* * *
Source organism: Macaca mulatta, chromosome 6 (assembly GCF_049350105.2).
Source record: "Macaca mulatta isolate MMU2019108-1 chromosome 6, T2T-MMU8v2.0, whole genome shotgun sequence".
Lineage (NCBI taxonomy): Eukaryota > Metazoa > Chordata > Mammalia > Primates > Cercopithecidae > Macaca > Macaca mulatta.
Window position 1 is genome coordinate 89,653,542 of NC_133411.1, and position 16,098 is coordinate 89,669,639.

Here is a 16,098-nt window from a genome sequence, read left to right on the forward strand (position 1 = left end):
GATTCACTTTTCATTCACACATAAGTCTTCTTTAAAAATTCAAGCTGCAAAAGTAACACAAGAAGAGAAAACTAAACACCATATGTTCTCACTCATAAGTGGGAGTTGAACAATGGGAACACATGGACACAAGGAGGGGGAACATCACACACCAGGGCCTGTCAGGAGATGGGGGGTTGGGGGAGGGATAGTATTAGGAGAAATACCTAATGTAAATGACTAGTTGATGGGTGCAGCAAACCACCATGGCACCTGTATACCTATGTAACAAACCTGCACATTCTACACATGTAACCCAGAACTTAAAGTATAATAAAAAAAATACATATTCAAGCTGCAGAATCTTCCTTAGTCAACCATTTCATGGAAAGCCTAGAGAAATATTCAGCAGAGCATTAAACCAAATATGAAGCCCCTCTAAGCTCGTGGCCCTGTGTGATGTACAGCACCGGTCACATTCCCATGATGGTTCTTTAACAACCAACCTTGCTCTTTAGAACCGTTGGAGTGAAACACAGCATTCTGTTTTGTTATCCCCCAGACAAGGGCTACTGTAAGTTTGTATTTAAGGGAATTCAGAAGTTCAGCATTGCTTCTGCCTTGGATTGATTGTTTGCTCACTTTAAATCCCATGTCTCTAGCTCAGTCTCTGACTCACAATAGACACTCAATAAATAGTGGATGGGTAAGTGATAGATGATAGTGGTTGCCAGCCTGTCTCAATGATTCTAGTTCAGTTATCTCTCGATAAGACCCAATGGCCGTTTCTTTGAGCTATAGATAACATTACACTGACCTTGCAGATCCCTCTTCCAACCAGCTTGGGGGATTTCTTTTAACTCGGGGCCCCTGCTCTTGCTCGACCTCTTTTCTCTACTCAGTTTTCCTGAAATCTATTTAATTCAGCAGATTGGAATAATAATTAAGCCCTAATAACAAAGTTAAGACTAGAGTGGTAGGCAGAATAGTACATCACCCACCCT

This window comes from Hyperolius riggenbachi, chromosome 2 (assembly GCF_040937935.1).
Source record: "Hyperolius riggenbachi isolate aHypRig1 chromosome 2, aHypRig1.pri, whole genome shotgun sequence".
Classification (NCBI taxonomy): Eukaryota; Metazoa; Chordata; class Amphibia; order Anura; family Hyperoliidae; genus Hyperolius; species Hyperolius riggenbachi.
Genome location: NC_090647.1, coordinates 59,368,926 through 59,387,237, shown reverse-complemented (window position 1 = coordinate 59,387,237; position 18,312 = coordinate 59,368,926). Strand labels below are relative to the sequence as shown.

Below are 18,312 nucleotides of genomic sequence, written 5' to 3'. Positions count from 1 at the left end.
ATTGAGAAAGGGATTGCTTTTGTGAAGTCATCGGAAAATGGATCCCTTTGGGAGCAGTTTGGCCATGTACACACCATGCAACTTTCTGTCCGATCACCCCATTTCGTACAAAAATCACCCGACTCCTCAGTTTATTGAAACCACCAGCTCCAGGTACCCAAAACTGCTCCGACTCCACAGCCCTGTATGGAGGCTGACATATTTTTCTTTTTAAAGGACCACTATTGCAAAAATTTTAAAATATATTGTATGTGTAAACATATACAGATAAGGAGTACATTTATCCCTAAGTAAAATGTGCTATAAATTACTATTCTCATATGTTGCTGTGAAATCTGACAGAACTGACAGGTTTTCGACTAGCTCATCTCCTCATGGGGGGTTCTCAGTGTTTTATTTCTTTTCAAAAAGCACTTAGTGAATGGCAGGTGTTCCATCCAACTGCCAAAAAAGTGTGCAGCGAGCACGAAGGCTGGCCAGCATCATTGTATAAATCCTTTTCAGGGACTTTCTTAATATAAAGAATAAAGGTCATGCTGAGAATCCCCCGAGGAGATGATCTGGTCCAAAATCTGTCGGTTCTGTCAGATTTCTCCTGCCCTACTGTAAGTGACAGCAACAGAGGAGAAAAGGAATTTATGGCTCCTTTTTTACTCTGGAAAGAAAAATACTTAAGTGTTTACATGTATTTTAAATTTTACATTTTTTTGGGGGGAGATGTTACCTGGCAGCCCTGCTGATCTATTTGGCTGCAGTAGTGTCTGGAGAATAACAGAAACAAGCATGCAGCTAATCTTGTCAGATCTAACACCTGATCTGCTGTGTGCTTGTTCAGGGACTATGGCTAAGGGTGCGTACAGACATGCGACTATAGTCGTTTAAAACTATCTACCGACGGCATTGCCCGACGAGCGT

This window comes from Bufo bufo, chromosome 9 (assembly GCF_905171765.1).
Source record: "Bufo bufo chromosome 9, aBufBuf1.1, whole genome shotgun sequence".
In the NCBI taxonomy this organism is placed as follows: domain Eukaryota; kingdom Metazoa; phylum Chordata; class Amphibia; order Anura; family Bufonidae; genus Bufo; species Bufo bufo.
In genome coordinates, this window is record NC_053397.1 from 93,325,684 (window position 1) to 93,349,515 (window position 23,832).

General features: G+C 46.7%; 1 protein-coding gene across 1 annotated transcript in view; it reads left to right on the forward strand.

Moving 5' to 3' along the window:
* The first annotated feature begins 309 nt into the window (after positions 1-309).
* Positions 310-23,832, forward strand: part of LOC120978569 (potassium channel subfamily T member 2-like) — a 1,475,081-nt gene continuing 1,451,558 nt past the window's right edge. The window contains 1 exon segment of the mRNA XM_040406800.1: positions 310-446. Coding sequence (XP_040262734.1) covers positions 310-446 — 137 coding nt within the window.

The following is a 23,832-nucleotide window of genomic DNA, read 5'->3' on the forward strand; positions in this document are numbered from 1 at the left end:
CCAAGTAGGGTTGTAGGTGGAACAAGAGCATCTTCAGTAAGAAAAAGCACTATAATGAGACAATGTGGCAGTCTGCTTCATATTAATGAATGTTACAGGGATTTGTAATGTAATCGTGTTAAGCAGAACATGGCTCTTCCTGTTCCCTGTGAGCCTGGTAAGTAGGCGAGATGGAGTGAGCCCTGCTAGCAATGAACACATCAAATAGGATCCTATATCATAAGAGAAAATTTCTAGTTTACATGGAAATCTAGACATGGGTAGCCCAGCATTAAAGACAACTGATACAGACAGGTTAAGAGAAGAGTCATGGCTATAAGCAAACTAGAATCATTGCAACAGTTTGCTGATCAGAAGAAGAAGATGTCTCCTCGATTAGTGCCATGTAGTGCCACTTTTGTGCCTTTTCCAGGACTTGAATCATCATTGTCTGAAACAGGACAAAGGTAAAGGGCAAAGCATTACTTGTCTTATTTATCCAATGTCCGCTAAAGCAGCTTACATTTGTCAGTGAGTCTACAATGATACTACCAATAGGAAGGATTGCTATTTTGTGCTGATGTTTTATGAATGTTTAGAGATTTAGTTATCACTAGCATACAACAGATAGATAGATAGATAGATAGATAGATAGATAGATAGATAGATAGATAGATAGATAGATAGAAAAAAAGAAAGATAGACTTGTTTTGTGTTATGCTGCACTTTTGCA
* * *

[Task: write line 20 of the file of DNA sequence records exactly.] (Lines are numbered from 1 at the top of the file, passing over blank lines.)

* Positions 310-23,832, forward strand: part of LOC120978569 (potassium channel subfamily T member 2-like) — a 1,475,081-nt gene continuing 1,451,558 nt past the window's right edge. The window contains 1 exon segment of the mRNA XM_040406800.1: positions 310-446. Coding sequence (XP_040262734.1) covers positions 310-446 — 137 coding nt within the window.